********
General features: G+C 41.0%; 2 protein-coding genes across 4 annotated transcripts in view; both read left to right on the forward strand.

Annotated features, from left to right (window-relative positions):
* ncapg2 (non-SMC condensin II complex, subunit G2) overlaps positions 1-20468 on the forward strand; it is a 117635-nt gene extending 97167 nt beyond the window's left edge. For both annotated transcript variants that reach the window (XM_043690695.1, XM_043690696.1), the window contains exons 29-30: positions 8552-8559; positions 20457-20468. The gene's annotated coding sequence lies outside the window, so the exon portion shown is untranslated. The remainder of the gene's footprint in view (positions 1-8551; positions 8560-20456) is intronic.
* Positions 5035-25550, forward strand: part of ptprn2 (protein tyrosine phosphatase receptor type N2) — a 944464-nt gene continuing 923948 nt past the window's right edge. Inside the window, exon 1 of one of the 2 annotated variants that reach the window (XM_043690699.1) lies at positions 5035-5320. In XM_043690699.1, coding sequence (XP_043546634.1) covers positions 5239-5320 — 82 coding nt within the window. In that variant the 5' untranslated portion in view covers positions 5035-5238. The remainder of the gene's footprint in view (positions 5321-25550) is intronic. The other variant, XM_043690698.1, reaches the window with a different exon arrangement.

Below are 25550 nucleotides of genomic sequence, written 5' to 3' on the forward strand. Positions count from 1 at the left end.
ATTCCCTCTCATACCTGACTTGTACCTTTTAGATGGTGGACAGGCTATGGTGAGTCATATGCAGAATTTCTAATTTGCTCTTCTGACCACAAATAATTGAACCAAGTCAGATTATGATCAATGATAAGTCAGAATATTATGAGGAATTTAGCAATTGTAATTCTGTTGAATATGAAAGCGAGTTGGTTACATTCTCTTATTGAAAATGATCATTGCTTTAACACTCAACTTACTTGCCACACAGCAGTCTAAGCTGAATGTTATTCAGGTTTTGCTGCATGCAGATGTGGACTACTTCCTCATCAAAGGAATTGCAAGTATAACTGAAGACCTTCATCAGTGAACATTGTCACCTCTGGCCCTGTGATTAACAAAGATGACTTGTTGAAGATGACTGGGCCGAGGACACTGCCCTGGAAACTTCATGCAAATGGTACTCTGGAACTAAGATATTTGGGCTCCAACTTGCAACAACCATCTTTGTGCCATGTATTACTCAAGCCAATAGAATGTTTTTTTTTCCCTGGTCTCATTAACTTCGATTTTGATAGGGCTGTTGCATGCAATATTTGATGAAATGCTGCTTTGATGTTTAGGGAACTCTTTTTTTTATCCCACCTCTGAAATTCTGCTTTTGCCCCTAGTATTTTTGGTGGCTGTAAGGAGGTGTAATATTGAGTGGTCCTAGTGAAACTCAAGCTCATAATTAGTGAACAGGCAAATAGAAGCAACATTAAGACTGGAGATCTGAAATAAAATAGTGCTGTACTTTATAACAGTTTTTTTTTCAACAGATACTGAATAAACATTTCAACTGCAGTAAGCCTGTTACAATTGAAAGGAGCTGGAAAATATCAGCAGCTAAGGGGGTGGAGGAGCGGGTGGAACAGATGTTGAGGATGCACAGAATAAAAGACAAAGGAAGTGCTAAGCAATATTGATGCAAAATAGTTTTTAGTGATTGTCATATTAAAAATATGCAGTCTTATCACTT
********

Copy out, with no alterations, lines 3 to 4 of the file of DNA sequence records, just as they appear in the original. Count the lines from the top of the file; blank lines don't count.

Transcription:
* ncapg2 (non-SMC condensin II complex, subunit G2) overlaps positions 1-20468 on the forward strand; it is a 117635-nt gene extending 97167 nt beyond the window's left edge. For both annotated transcript variants that reach the window (XM_043690695.1, XM_043690696.1), the window contains exons 29-30: positions 8552-8559; positions 20457-20468. The gene's annotated coding sequence lies outside the window, so the exon portion shown is untranslated. The remainder of the gene's footprint in view (positions 1-8551; positions 8560-20456) is intronic.
* Positions 5035-25550, forward strand: part of ptprn2 (protein tyrosine phosphatase receptor type N2) — a 944464-nt gene continuing 923948 nt past the window's right edge. Inside the window, exon 1 of one of the 2 annotated variants that reach the window (XM_043690699.1) lies at positions 5035-5320. In XM_043690699.1, coding sequence (XP_043546634.1) covers positions 5239-5320 — 82 coding nt within the window. In that variant the 5' untranslated portion in view covers positions 5035-5238. The remainder of the gene's footprint in view (positions 5321-25550) is intronic. The other variant, XM_043690698.1, reaches the window with a different exon arrangement.